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On Biking: recipes for the hungry bicyclist

Posted by Your Town  July 13, 2012 09:00 AM

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Do you like suffering? Enjoy hurtling down narrow, twisty mountain roads at 60+mph with only one inch of rubber separating you from the tarmac? And finally: do you look fabulous in Lycra?

If you answered yes to all of these questions, you just might be a candidate to ride the Tour de France.

But first, you’ll need a coach and a training plan. The person I’d recommend to guide you through the Alps is Allen Lim, Ph.D.

“Allen who?” you might ask. If you race or read VeloNews, then you already know that Allen is an (the?) expert in sports performance and training. For years he’s worked with top cyclists like Lance Armstrong, David Zabriskie, and Levi Leipheimer . Allen knows all about minimizing resistance, creating the ideal training plan, and shaving precious seconds off of your climb up the Alpe d’Huez.

Much of Allen’s work revolves around eating and nutrition, which makes sense, given that the average cyclist can burn about 6,000 calories in a single day. You are what you eat, and if you don’t eat right, you will bonk (i.e., hit the wall). Everyone bonks, even Lance, but by eating right, you can minimize the chances that you’ll run out of energy and get dropped on the hills.

Working with young cyclists, Allen realized that, “As much as I’d talk about protein and carbs and the science of eating, I wasn’t getting anywhere. I realized I had to show a rider a specific recipe and know that he had the skills to cook it. Many of the young riders I coached couldn’t boil a pot of water to make a bowl of pasta.”

Allen got frustrated that he was spending so much time teaching his younger athletes the basics of diet and nutrition. That’s when he decided to team up with his friend and colleague, chef Biju Thomas, to write “The Feed Zone Cookbook.” Their goal? “To put together the meals I’d made for Lance and Levi and explain why they worked.”

Sadly, I am not a candidate to race in the Tour de France. Still, I’ve been using Allen’s book for about four months. All I can say is that it’s not only my new favorite cycling book, it’s also my new favorite cookbook (sorry, Julia).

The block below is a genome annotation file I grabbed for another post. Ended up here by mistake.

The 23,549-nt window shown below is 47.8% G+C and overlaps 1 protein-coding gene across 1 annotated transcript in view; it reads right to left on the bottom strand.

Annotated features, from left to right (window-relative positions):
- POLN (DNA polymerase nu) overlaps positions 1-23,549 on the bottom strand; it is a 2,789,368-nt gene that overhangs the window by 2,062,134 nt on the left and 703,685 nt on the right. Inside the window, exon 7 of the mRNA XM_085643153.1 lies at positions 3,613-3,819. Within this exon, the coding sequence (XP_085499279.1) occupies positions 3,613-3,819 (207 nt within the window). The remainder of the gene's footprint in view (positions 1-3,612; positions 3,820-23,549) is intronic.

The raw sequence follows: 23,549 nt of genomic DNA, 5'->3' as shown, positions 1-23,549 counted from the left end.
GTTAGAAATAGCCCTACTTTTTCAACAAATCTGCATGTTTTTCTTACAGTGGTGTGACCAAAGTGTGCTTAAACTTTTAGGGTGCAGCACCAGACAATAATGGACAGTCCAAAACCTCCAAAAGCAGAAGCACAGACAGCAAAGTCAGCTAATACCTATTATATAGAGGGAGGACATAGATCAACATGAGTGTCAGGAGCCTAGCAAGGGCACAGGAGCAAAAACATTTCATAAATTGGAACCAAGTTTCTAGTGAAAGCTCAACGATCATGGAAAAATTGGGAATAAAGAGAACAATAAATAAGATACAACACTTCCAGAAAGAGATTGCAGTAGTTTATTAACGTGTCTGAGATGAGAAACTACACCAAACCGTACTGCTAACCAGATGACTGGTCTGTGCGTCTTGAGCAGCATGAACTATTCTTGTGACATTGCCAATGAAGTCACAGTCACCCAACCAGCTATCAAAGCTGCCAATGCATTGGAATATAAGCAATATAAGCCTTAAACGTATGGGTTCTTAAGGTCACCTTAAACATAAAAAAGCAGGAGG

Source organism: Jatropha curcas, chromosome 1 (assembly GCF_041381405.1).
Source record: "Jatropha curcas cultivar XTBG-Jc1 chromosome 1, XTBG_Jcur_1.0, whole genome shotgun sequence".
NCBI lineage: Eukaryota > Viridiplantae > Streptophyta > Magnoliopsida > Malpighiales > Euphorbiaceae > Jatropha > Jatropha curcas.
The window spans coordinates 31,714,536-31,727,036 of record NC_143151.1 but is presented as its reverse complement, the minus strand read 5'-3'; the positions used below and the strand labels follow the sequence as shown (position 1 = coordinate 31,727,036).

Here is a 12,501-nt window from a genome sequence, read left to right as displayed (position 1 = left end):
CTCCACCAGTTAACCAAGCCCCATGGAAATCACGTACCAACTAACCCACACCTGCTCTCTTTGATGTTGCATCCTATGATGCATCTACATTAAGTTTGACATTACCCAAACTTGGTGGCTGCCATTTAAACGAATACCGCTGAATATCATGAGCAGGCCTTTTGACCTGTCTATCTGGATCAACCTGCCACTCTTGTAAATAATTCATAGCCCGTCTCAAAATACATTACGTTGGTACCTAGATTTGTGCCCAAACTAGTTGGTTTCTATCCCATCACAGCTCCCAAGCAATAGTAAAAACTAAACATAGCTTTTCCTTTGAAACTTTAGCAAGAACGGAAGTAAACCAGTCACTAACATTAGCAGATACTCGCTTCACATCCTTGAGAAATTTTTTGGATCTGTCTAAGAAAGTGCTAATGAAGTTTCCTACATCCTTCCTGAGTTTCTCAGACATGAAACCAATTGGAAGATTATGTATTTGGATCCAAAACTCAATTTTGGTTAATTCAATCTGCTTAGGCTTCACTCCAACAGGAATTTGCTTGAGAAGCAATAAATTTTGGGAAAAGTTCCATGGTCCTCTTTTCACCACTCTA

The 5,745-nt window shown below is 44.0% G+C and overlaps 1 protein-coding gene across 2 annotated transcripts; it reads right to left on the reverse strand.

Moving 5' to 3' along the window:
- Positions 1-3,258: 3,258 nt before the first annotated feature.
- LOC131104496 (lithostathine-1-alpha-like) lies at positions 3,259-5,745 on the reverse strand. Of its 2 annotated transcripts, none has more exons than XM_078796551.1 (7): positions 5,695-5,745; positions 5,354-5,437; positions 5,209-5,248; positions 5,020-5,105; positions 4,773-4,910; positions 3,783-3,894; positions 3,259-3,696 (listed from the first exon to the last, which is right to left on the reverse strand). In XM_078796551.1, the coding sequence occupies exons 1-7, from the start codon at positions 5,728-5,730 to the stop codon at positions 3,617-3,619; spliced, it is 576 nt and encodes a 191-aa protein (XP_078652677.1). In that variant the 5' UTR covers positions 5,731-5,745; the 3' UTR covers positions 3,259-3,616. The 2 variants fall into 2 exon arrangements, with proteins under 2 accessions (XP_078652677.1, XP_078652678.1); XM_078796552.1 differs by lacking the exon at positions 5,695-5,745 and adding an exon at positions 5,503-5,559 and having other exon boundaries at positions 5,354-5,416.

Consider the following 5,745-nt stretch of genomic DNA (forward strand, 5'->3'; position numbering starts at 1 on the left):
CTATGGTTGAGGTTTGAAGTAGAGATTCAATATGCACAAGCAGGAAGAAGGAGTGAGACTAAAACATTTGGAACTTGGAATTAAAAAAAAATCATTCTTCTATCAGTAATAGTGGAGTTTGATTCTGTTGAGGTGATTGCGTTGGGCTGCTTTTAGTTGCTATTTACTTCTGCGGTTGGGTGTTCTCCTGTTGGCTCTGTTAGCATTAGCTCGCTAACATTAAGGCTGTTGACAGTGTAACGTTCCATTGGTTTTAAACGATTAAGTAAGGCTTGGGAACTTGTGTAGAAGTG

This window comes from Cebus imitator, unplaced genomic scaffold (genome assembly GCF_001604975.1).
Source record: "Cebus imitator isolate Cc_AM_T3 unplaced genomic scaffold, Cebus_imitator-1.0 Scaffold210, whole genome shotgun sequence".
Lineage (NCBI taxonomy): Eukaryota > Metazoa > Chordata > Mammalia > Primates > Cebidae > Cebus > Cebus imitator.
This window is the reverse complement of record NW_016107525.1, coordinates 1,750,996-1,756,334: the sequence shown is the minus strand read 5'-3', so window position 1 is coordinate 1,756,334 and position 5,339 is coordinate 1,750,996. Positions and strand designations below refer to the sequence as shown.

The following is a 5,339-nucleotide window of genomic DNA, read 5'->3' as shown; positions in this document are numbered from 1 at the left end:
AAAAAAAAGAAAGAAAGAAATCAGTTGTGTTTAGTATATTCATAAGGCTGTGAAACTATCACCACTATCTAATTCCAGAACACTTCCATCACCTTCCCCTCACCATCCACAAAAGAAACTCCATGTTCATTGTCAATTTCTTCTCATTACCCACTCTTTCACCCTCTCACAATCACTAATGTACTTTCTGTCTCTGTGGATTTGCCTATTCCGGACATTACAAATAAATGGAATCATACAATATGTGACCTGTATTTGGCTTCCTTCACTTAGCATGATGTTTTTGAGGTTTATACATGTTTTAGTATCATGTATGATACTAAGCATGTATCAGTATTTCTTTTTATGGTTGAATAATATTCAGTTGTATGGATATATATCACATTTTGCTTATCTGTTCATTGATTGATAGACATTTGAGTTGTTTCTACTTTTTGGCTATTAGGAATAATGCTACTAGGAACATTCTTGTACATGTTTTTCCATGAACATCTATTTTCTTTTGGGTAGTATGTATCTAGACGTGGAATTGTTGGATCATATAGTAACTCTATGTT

The good news is you don’t have to be a world class athlete to enjoy “The Feed Zone Cookbook.” Duffers, hacks, and people like you and me can all benefit from Allen and Thomas’ simple recipes. As Allen told me, “We wanted to write this book to appeal to a broad range of athletes. It’s really popular with kids who want to learn how to eat healthier and improve their performance.”

My 18 year old son is great at ordering takeout. Still, after inhaling several dishes I cooked using Allen and Biju’s book, he asked me to buy him his own copy. Smart kid: he knows there’s no way I’m parting with mine.

The recipes are organized into sections for before, during and after your ride. Each recipe has detailed nutritional information and uses simple, natural and healthy ingredients. Still, Allen is no zealot: “We don’t try to be extreme about diet and we never tell people to only eat one kind of food, like raw vegetables. Our goal is to get people to eat real food using simple recipes and basic ingredients.”

As a vegetarian, I found that many of the recipes were easy to modify. No surprise, given that one of Allen’s athletes, David Zabriskie, a national time trial champion, ate a vegan diet last season.

These days, Allen is taking a breather from working full time with professional cycling teams like Radio Shack and Garmin. When he’s not consulting with individual athletes he’s working on new recipes for his company Scratch Labs, a name he chose “Because I started my nutrition company in my kitchen and came up with formulas from scratch that worked.”

Okay, so Allen’s book won’t flatten mountains, and it won’t protect you if you fall. What it will do is ease your suffering and quicken your recovery. Which just might help you win the race, whether you’re sprinting for the town line or riding along the Champs-Élysées.

Jonathan Simmons is a psychologist and an avid cyclist. His book, “Here For the Ride” will be published later this year.

Looking to put Allen’s book to good use? It’s not too late to register for Mass Bike’s Summer Century and Family Ride on July 28th.

Hubway is celebrating its first birthday with a party at The Boston Society of Architects, who is hosting the exhibit “Let’s Talk About Bikes.” The party is on Tuesday, July 24th, from 6-8pm. It’s free, but you must RSVP.

Check Boston Biker for listings of bike related events this weekend. My favorite is Circle the City Car-Free between Franklin Park and Jamaica Pond on Sunday, from 11am-4pm.

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